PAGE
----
Huddled together at the southern end of Mamallapuram, the Five Rathas were, astonishingly, all carved from single large rocks. Each of these fine 7th-century temples was dedicated to a Hindu god and is now named after one or more of the Pandavas, the five hero-brothers of the epic Mahabharata, or their common wife, Draupadi. The rathas were hidden in the sand until excavated by the British 200 years ago.
Ratha is Sanskrit for 'chariot', and may refer to the temples' form or to their function as vehicles for the gods. It's thought that they didn't originally serve as places of worship, but as architectural models.
The first ratha on the left after you enter is the Draupadi Ratha, in the form of a stylised South Indian hut. It's dedicated to the demon-fighting goddess Durga, who looks out from inside, standing on a lotus, and is depicted on the outside walls. Female guardians flank the entrance; a huge sculpted lion, Durga's mount, stands outside.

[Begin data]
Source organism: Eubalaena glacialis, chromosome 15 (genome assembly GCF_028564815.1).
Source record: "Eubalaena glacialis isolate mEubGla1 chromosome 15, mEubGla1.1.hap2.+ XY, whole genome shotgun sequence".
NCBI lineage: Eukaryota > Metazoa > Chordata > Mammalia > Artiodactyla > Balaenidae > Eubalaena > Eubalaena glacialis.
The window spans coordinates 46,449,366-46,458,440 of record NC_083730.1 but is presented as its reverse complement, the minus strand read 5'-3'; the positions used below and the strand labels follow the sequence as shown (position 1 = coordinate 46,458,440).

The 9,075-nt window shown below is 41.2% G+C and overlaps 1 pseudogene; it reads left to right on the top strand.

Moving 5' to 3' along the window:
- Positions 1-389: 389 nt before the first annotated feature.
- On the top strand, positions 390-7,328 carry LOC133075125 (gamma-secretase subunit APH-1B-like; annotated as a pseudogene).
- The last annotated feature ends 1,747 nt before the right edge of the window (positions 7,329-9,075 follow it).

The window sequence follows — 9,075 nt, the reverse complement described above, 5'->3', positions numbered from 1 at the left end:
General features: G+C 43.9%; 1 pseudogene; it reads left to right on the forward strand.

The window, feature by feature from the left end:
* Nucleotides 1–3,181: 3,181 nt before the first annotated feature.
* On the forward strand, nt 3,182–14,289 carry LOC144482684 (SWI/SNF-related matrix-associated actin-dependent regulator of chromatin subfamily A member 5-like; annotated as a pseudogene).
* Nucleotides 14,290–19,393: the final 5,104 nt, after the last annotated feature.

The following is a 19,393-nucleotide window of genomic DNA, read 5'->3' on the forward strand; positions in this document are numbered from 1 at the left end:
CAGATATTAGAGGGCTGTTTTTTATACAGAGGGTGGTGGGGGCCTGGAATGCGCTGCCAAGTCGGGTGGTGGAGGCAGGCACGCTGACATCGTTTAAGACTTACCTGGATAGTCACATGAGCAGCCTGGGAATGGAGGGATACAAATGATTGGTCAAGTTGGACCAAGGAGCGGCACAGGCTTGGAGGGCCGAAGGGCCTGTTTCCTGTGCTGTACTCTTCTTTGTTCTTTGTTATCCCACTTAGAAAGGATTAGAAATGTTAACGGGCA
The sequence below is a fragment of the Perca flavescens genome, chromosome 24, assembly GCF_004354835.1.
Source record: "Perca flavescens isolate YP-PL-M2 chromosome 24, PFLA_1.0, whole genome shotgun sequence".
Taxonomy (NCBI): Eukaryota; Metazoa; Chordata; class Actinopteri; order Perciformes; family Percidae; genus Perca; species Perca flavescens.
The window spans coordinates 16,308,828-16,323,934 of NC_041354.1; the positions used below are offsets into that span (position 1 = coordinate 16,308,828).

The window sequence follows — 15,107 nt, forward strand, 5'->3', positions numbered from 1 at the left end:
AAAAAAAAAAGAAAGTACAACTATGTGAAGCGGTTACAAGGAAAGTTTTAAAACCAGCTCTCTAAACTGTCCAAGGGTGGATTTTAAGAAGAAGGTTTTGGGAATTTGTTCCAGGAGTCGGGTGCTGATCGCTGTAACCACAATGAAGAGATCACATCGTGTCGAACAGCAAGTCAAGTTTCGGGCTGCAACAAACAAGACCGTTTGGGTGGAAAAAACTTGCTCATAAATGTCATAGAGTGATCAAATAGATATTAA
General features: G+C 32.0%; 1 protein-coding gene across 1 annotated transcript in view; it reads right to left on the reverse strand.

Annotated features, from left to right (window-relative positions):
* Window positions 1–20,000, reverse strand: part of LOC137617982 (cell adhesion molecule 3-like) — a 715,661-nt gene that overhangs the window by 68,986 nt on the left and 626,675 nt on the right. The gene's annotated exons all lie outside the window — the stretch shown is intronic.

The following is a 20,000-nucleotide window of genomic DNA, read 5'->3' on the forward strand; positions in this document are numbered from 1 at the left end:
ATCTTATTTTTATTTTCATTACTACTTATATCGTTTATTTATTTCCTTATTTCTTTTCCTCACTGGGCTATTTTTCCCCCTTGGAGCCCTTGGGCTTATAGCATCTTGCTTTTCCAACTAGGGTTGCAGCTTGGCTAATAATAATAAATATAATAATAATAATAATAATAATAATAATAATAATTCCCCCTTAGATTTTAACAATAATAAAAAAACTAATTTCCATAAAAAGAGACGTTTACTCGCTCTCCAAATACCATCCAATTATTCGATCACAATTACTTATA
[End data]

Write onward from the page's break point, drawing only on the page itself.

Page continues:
Next, on the same plinth, is the 'chariot' of the most important Pandava, the Arjuna Ratha, dedicated to Shiva. Its pilasters, miniature roof shrines and small octagonal dome make it a precursor of many later South Indian temples. A huge Nandi sits behind. Shiva (leaning on Nandi, south side) and other gods are depicted on the temple's outer walls.
The barrel-roofed Bhima Ratha was never completed, as evidenced by the missing north-side colonnade; inside is a shrine to Vishnu. The Dharmaraja Ratha, tallest of the temples, is similar to the Arjuna Ratha but one storey higher, with lion pillars. The carvings on its outer walls mostly represent gods, including the androgynous Ardhanarishvara (half Shiva, half Parvati) on the east side. King Narasimhavarman I appears at the west end of the south side.
The Nakula-Sahadeva Ratha (named after twin Pandavas) stands aside from the other four and is dedicated to Indra. The life-size stone elephant beside it is one of India's most famous sculpted elephants. Approaching from the gate to the north you see its back end first, hence its nickname Gajaprishthakara (elephant’s backside).
Tour groups tend to arrive around 10am, so do yourself a favour and arrive earlier!